Fruits and vegetables fill a wooden, heart-shaped bowl next to a diet log and blood sugar tracking devices

Diabetes and Nutrition

A healthy diet is essential to managing your diabetes and preventing related complications associated with type 2 diabetes. 

What is a healthy diet?

A healthy diet consists of various foods that give your body the nutrients it needs to maintain good health. Those nutrients include proteins, carbohydrates, fats, water, vitamins, and minerals.

If you have diabetes, here is a list of items that should be on your shopping list: 


Carbohydrates or “carbs” are essential in managing your diabetes because carbs break down into sugar and can impact your blood sugar levels. Food and drinks contain three main carbohydrate types: starches, sugar, and fiber. Some examples include:

  • Grains such as rice, pasta, and bread
  • Fruits such as apples, blueberries, and cantaloupe
  • Starchy vegetables such as corn, green beans, and sweet potatoes
  • Beans including black beans, kidney beans, chickpeas
  • Sugary drinks such as sweet tea, juice, and soda
  • Sweets and snack foods like soda, cake, cookies, and candy

It is best to eat carbs that are high in fiber, vitamins, and minerals and low in sugar, unhealthy fats, and sodium, such as:

  • Non-starchy vegetables – lettuce, broccoli, cucumbers, green beans. Limited amounts of whole, minimally processed carbohydrates – fruits, brown rice, oatmeal, beans, and starchy vegetables


Fiber-rich foods are beneficial in controlling blood sugar levels as they take longer to break down and slow the breakdown of carbohydrates into sugars in the blood. Some fiber-rich foods are apples, beans, lentils, whole grain/seeded bread, oatmeal, chia seeds, and raspberries.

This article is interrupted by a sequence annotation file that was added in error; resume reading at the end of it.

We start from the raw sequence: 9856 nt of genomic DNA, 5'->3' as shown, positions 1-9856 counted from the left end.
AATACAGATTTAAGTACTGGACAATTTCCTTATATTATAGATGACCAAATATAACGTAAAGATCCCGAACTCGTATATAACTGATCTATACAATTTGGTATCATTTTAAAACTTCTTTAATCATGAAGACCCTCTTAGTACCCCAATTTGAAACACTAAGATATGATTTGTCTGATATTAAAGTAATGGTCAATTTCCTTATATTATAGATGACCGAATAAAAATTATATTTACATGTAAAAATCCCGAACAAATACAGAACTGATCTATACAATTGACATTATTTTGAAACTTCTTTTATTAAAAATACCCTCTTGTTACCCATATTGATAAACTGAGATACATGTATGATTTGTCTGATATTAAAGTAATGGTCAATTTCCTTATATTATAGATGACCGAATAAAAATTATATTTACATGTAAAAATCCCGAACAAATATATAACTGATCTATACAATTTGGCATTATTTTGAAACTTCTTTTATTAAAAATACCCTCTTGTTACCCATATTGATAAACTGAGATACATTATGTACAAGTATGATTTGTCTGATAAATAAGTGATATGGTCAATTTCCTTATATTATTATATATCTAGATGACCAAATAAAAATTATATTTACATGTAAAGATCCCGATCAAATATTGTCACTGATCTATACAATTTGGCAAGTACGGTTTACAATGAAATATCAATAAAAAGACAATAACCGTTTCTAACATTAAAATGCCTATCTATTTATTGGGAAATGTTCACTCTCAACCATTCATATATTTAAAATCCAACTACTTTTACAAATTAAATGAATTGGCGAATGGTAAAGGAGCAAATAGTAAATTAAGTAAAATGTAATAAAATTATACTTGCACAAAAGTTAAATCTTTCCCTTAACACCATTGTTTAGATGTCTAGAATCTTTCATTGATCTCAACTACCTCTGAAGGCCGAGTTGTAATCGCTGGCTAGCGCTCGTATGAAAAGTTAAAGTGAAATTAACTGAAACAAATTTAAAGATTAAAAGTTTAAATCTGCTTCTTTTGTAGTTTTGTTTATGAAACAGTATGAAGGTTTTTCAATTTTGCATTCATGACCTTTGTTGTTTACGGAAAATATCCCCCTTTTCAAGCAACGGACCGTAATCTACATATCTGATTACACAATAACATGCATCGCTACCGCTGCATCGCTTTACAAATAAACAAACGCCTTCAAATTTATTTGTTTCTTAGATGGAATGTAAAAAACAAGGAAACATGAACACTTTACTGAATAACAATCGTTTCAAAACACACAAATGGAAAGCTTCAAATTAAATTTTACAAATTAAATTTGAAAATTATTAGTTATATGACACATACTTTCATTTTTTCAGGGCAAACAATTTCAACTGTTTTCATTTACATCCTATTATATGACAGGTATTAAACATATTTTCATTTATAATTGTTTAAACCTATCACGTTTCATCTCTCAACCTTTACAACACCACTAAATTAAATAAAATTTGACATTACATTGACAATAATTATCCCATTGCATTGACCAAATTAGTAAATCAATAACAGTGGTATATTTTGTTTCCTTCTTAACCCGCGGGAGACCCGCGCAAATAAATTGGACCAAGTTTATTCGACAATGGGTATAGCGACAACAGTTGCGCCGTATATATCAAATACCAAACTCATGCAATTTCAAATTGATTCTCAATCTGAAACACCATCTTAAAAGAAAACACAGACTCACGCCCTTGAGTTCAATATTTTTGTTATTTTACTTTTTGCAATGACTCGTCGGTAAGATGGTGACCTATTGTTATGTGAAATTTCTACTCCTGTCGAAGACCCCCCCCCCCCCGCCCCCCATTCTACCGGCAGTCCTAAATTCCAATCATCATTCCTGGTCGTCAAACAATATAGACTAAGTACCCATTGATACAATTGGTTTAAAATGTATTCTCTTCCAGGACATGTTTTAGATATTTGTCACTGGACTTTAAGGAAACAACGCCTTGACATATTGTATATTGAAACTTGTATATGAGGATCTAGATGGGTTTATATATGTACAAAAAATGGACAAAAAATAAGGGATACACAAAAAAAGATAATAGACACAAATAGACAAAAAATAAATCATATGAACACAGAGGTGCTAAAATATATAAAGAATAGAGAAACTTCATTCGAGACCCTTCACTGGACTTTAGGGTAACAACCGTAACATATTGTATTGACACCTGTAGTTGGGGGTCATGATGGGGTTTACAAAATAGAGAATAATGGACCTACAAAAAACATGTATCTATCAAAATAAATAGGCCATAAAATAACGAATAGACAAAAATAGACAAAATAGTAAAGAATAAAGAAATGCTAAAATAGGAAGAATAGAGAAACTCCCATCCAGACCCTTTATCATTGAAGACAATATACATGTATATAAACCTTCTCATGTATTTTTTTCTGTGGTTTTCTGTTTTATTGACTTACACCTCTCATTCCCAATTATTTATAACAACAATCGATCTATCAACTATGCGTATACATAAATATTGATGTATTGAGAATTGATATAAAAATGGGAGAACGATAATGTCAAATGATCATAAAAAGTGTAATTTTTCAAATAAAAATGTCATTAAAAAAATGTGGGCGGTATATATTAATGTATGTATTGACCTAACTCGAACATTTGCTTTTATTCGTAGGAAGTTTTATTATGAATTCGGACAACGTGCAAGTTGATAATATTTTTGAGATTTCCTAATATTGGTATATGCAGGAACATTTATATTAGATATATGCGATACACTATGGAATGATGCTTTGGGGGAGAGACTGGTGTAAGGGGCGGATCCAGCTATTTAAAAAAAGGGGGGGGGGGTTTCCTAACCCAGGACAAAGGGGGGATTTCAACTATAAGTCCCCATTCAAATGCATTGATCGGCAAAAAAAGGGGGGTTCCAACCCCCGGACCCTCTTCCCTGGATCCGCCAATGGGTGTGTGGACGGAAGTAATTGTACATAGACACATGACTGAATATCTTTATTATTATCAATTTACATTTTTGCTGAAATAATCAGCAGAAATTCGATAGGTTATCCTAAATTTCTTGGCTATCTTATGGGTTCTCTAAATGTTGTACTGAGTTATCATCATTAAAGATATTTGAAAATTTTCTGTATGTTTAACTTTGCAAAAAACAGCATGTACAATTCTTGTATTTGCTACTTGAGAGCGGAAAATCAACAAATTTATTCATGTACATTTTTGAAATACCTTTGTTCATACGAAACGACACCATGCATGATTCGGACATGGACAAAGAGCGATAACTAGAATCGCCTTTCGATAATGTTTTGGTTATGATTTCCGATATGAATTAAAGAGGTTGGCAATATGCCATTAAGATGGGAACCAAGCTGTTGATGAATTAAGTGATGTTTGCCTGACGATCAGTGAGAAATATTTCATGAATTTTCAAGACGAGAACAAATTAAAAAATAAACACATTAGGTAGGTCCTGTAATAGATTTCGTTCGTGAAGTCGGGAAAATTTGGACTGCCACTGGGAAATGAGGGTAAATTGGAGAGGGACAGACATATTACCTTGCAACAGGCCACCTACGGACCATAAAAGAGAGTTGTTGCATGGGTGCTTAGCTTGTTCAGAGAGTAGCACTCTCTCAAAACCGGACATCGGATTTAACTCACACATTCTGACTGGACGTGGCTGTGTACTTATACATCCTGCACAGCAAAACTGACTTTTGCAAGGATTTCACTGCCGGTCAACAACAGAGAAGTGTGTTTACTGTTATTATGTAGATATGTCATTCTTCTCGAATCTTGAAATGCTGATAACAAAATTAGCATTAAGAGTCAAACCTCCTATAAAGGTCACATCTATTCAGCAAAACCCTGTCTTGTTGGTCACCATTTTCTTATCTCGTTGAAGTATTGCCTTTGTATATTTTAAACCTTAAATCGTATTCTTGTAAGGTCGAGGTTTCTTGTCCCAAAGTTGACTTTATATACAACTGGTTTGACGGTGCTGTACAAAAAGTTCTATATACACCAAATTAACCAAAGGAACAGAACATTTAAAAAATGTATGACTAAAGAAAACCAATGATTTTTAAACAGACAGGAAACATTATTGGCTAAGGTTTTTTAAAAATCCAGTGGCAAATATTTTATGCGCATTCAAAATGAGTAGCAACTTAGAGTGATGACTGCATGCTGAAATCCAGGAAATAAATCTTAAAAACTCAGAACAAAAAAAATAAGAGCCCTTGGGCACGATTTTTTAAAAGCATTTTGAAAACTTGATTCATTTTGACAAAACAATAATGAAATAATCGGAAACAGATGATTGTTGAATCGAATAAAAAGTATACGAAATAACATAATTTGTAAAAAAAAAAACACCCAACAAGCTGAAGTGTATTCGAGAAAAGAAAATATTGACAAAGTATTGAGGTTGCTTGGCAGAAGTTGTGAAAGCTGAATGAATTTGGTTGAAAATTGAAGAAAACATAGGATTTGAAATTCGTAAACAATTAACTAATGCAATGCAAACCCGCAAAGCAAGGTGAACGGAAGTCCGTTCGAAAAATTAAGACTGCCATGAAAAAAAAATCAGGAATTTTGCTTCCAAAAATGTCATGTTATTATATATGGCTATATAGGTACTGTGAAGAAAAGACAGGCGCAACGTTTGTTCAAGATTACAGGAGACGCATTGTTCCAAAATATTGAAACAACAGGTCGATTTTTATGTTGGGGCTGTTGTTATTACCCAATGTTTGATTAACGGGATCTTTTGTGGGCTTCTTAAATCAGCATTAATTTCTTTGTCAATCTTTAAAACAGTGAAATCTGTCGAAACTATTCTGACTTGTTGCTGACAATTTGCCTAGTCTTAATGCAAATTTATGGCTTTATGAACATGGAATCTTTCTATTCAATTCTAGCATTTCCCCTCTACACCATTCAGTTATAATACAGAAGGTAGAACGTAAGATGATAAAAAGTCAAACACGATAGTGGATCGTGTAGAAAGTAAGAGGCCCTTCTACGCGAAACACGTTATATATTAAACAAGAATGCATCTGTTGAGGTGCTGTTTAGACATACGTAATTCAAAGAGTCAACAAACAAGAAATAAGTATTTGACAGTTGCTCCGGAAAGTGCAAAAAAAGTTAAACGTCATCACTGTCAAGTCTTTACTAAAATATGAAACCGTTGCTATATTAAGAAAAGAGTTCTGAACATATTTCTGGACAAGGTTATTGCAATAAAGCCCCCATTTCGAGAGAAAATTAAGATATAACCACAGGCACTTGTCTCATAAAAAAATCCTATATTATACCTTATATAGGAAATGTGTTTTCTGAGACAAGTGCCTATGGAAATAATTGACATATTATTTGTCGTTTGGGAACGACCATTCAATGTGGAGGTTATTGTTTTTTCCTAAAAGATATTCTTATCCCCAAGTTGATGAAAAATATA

Protein is an essential nutrient for balancing blood glucose levels. Adding protein to mealtime slows down how quickly your body digests carbohydrates and lowers your blood glucose levels after meals.

It also helps you feel fuller for extended periods. Focus on eating lean meats, poultry, fish, eggs, beans, soy products, seeds, and nuts such as:

  • Chicken and turkey – Tuna, salmon, tilapia, and shellfish
  • Sirloin steak, lamb, and veal – Whole eggs and egg whites
  • Low-fat ground beef – Reduced-fat cheese or cottage cheese

You should limit or avoid the following:

Alcoholic Beverages

Alcoholic beverages, such as beer, wine and liquor, are high in carbohydrates which can raise blood sugar levels. If you take insulin or oral diabetic medications, alcohol can reduce your blood sugars, causing hypoglycemia.

  • Women should avoid having more than one alcoholic beverage a day.
  • Men should avoid having more than two alcoholic beverages a day.


For individuals with diabetes, paying attention to their fat intake is vital in reducing the risk of heart-related complications, for example, high cholesterol. Like protein, healthy fats aid in slowing down the breakdown of carbohydrates to lower blood sugars. Avoid high-fat foods like:

  • Butter or margarine 
  • High-fat ground beef
  • High-fat dairy products 
  • Fast or take-out foods
  • Cream sauces

Be mindful of the type of fats you are consuming. Focus on eating mono-unsaturated and polyunsaturated fats such as:

  • Nuts like almonds, pecans, cashews, and peanuts
  • Oils like coconut, olive, avocado, canola, safflower, and peanut
  • Avocado, peanut butter, olives, and chia seeds

Limit saturated and trans fats as they increase the risk of heart-related complications. Examples of saturated fats include red meats, butter, cheese, and ice cream. Examples of trans fats include processed foods such as fried foods, store-bought baked goods, and sugary cereals.

Living With Diabetes and Seeking Support

Diabetes management can require important changes in blood sugar monitoring, medication, diet and exercise that might initially feel overwhelming. Over time, managing your diabetes can become routine. Building a healthy lifestyle by making small changes can have a significant and lasting impact.

At Elderplan, we value the health and wellness of our members. Knowing the basics about specific health conditions may help you be more aware of the risk factors to look for.

If you are an Elderplan Member and need help to manage diabetes, contact Member Services; you may benefit from the Elderplan/HomeFirst Diabetes Management Program.

If you are not a Member, please explore our health plan options to see if there is a plan that may suit your needs. 

Additional Resources

Diabetes and You

Learn about diabetes and how to manage it before it becomes a serious health problem.

All Resources